What’s Holding DAOs Back? | Nasdaq

In 2021, DAOs broke out of their blockchain confines and spread into the real world. Until then, most decentralized autonomous organizations stuck to managing financial protocols or managing digital assets.

Backed by a set of new DAO laws in Wyoming, Vermont, and Tennessee, a wave of crypto collectives has begun to pursue bold acquisitions of real-world assets, including rare works of art, a golf course , a copy of the US Constitution, a National Basketball Association team and real estate. (Disclaimer: your author founded CityDAO, which purchased 40 acres of land in Wyoming.)

Scott Fitsimones is the founder of CityDAO and the author of “The DAO Manual.”

However, it became apparent as soon as DAOs collided with the real world that these powerful new vehicles for crowdfunding and organizing are limited by immense coordination and regulatory costs that can negate the benefits of using a DAO in the first place. By understanding these costs, entrepreneurs, researchers, and regulators have the opportunity to help DAOs deliver on their promise to create a fairer Internet.

On the coordination side, DAOs add friction to resource use by requiring members to adopt proposals. By default, most DAOs today risk being what Ethereum co-founder Vitalik Buterin would call a vetocracy, where the default result is “no” unless a proposal sponsor does not get enough support for his project. In some cases, the fact that the democratic process adds friction is a feature, not a bug.

See also: DAOs are the real meritocracies | Notice

For financial protocols that handle millions of user deposits, it should be difficult to change settings that could impact tens of thousands of users. In the early stages of value creation, however, a core team should have the power to take dozens of small actions toward a goal without the friction of proposal writing.

Many projects were eager to cede that authority and adopt the “DAO” moniker early in their lifecycle in an effort to drum up excitement in the community, taking on the task of coordinating hundreds of people just to make small steps. Additionally, most DAO infrastructure and tooling is built on the assumption that DAOs will primarily interact with smart contracts, which means there is little thought to allow members to act in the real world. .

On the regulatory side, starting a DAO is easy – you can create a multisig (a multisignature wallet, which requires multiple people to sign transactions together) in minutes. However, the cost of starting a compliant DAO is immense.

Everything from incorporating an entity to paying contributors in jurisdictions around the world can take weeks of legal work and rack up hefty bills, making the idea of ​​starting a DAO seem like a wild ride. . If a DAO needs a lawyer and an accountant just to operate, that’s a huge barrier to entry.

When it comes to fundraising, vague securities laws can make crowdfunding a risky business. When it comes to spending money on anything off-chain, a DAO will need to open an institutional or “off-ramp” trading account, which can take several months.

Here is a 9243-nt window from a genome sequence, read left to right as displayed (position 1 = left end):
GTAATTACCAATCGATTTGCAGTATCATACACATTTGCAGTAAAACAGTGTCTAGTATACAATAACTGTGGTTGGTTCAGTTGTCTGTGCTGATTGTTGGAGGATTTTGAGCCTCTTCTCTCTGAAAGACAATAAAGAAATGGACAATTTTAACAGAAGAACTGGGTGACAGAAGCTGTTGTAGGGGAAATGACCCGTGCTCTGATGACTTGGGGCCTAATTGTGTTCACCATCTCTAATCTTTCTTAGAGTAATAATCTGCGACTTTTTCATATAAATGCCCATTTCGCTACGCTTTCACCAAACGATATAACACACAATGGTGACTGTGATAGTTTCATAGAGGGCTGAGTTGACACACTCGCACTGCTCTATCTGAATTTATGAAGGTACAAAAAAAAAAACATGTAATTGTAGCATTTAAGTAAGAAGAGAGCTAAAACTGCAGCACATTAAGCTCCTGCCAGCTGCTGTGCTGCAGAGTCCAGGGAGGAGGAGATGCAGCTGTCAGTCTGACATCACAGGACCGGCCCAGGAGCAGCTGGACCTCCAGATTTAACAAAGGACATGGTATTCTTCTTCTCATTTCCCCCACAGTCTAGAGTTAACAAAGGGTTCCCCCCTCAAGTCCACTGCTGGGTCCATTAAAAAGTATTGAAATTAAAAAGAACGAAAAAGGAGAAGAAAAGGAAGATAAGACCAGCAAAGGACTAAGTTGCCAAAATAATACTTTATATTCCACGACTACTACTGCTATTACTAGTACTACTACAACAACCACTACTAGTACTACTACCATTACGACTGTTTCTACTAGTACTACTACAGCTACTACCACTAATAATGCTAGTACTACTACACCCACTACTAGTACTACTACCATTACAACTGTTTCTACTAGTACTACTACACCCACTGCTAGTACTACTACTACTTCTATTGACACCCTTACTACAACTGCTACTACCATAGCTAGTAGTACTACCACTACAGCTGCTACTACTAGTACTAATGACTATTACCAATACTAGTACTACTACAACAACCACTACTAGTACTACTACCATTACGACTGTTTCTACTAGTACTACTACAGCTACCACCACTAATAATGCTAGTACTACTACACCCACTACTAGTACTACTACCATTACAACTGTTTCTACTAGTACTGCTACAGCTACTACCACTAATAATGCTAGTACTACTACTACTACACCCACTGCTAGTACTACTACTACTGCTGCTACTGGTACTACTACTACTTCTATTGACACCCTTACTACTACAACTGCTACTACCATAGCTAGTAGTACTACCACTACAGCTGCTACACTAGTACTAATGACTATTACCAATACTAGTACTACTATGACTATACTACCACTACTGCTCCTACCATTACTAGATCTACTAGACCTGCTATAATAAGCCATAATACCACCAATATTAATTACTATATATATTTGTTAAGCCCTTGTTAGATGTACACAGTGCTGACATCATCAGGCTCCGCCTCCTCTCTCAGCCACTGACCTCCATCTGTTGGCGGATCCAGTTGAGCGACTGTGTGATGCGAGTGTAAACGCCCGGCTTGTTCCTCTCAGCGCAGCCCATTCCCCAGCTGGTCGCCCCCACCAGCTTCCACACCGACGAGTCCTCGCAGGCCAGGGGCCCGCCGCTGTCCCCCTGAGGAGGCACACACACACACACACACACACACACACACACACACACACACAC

And if the DAO owns real-world assets like land and trademarks, the cherished ownership of bifurcation, which allows a group that disagrees with the main group to branch out, becomes even more difficult, or even impossible.

Make DAOs work

Many of these coordination and regulatory costs can be solved through innovation. Entrepreneurs create tools to ease the burden of payroll, compliance, and DAO governance. Some of these obstacles need to be overcome at the political level, for example by clarifying the DAO’s bylaws and securities laws. Further research is also needed on governance mechanisms to move DAOs away from vetocracies and towards meritocracies.

Sometimes, however, the high costs of coordination and regulation are simply worth paying. For example, important parts of the Internet infrastructure that touch the lives of many people should be decentralized. MakerDAO, which acts as a kind of Federal Reserve gatekeeper to the stablecoin DAI, is a great example of something that should be very decentralized because trust in the protocol is established by the fact that it is (theoretically) run by a large group and safe from the whims of one person. The success of Bitcoin, Ethereum, and the internet itself is largely due to decentralization, which has brought them robustness and passionate communities.

See also: The Psychological Differences Between Bitcoin and Ethereum Governance | Notice

Making the DAOs work is an important project for humanity because they promise us a more democratic future where we own and govern the public squares of tomorrow. One thing is clear: the demand for democratic systems is growing and people are skeptical of a few platforms that rule the internet.

By reducing coordination and regulatory costs, we can make DAOs more viable and help them achieve their original vision of creating a fairer level playing field and a more democratic Internet.

The views and opinions expressed herein are the views and opinions of the author and do not necessarily reflect those of Nasdaq, Inc.


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